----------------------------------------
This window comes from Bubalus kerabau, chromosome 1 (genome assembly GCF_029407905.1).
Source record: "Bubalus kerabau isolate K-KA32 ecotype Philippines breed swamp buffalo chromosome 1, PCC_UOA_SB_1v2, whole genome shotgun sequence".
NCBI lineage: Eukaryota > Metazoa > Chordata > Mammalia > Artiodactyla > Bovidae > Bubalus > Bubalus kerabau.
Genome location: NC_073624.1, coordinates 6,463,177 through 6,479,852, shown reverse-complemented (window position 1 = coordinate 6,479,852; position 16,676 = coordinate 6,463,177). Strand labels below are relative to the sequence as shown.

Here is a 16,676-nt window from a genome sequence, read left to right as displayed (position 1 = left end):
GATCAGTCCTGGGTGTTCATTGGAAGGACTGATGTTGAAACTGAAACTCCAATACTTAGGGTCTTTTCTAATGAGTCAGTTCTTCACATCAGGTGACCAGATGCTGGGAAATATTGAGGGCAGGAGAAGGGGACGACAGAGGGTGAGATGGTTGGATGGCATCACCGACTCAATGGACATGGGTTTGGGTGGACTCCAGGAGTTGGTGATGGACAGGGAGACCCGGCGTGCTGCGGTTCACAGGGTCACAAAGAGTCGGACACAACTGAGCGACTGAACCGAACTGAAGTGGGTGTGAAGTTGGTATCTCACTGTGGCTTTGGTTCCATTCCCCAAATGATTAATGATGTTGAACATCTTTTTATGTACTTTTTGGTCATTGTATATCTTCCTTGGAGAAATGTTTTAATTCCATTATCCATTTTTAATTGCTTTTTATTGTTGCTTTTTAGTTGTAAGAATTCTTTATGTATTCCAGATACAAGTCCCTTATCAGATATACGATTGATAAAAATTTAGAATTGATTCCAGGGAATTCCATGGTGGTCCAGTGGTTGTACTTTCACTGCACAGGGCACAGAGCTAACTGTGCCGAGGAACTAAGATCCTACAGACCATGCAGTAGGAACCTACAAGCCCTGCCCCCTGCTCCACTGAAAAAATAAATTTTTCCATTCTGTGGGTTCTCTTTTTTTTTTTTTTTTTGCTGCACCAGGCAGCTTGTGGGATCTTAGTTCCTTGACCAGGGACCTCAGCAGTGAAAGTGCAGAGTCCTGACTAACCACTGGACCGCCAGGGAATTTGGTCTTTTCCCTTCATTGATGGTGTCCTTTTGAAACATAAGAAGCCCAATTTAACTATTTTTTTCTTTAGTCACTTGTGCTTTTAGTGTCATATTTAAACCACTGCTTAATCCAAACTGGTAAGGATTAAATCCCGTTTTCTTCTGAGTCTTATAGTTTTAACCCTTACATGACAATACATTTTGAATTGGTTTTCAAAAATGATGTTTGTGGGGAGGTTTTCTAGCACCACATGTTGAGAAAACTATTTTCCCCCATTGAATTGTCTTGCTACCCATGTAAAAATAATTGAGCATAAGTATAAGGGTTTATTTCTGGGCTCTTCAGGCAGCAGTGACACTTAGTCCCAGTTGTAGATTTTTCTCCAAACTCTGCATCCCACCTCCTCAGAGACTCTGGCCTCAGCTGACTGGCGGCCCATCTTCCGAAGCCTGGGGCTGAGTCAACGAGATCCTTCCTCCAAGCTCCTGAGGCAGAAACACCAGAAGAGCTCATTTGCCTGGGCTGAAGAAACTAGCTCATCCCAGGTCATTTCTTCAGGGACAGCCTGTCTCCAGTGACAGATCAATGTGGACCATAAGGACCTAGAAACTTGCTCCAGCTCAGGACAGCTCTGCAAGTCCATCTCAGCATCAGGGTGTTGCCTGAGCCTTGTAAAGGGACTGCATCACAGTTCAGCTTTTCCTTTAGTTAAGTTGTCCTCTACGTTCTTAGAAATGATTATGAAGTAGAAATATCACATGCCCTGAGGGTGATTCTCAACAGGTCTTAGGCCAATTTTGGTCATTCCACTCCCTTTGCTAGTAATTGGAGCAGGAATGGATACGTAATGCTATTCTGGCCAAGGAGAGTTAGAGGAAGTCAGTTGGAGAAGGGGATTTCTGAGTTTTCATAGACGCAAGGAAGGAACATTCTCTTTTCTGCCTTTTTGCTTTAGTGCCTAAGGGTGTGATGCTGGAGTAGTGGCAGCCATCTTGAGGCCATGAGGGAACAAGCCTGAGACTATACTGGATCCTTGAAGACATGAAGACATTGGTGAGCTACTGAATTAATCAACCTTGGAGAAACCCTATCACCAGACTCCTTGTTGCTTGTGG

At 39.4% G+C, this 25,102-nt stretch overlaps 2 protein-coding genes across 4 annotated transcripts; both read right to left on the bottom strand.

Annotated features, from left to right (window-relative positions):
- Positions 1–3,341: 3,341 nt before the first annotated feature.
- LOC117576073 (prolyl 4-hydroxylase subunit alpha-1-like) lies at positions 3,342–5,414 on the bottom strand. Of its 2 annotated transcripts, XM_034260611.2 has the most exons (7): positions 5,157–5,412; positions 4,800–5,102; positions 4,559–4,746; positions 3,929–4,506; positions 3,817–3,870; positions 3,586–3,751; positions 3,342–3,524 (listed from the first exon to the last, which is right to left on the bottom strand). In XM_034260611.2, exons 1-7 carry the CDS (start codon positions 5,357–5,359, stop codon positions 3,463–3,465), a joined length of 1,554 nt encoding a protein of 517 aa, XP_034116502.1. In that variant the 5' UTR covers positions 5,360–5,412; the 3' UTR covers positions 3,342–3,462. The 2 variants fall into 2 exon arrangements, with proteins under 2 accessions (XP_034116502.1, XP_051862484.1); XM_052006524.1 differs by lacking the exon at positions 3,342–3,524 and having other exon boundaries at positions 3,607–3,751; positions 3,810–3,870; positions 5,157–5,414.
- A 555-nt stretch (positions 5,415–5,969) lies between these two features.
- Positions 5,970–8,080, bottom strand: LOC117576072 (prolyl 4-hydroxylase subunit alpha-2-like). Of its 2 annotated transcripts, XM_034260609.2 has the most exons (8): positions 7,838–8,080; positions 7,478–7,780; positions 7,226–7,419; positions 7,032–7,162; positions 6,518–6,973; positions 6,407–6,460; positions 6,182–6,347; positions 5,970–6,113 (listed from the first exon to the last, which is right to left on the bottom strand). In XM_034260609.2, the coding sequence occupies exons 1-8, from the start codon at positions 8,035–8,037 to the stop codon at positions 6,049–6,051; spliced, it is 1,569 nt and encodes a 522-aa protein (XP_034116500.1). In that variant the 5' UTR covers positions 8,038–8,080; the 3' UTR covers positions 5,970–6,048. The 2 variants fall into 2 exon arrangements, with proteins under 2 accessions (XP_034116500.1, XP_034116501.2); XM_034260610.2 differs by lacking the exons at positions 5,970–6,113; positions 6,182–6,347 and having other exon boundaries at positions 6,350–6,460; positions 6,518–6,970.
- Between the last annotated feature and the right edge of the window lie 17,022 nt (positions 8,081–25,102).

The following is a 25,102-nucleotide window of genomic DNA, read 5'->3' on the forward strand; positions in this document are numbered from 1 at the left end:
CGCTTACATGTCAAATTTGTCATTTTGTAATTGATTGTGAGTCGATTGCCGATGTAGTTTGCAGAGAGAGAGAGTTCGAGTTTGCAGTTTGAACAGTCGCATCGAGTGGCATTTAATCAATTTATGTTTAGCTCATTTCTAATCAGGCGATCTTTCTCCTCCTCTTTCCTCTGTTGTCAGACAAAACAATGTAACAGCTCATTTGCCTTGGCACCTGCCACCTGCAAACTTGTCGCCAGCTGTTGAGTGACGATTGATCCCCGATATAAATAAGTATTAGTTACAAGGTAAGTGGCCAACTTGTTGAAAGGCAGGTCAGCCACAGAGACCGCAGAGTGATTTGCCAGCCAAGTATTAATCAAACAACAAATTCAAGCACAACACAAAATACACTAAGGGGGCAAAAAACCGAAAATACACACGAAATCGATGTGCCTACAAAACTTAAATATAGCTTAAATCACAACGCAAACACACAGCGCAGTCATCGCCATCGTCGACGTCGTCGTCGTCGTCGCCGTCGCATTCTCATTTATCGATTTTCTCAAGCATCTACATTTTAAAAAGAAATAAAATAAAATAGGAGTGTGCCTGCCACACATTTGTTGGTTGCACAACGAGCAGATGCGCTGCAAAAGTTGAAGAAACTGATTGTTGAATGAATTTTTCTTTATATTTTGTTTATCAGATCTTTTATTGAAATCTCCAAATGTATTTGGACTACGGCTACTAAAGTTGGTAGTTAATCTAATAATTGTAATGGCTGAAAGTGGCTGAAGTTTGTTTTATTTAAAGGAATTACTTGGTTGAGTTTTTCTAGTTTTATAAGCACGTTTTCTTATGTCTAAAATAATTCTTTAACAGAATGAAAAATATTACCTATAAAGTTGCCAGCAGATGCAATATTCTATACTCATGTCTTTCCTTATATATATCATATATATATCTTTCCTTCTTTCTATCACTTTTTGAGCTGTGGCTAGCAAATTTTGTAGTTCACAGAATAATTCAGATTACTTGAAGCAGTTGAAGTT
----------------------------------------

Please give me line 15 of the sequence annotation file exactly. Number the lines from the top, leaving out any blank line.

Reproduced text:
CGCTTACATGTCAAATTTGTCATTTTGTAATTGATTGTGAGTCGATTGCCGATGTAGTTTGCAGAGAGAGAGAGTTCGAGTTTGCAGTTTGAACAGTCGCATCGAGTGGCATTTAATCAATTTATGTTTAGCTCATTTCTAATCAGGCGATCTTTCTCCTCCTCTTTCCTCTGTTGTCAGACAAAACAATGTAACAGCTCATTTGCCTTGGCACCTGCCACCTGCAAACTTGTCGCCAGCTGTTGAGTGACGATTGATCCCCGATATAAATAAGTATTAGTTACAAGGTAAGTGGCCAACTTGTTGAAAGGCAGGTCAGCCACAGAGACCGCAGAGTGATTTGCCAGCCAAGTATTAATCAAACAACAAATTCAAGCACAACACAAAATACACTAAGGGGGCAAAAAACCGAAAATACACACGAAATCGATGTGCCTACAAAACTTAAATATAGCTTAAATCACAACGCAAACACACAGCGCAGTCATCGCCATCGTCGACGTCGTCGTCGTCGTCGCCGTCGCATTCTCATTTATCGATTTTCTCAAGCATCTACATTTTAAAAAGAAATAAAATAAAATAGGAGTGTGCCTGCCACACATTTGTTGGTTGCACAACGAGCAGATGCGCTGCAAAAGTTGAAGAAACTGATTGTTGAATGAATTTTTCTTTATATTTTGTTTATCAGATCTTTTATTGAAATCTCCAAATGTATTTGGACTACGGCTACTAAAGTTGGTAGTTAATCTAATAATTGTAATGGCTGAAAGTGGCTGAAGTTTGTTTTATTTAAAGGAATTACTTGGTTGAGTTTTTCTAGTTTTATAAGCACGTTTTCTTATGTCTAAAATAATTCTTTAACAGAATGAAAAATATTACCTATAAAGTTGCCAGCAGATGCAATATTCTATACTCATGTCTTTCCTTATATATATCATATATATATCTTTCCTTCTTTCTATCACTTTTTGAGCTGTGGCTAGCAAATTTTGTAGTTCACAGAATAATTCAGATTACTTGAAGCAGTTGAAGTT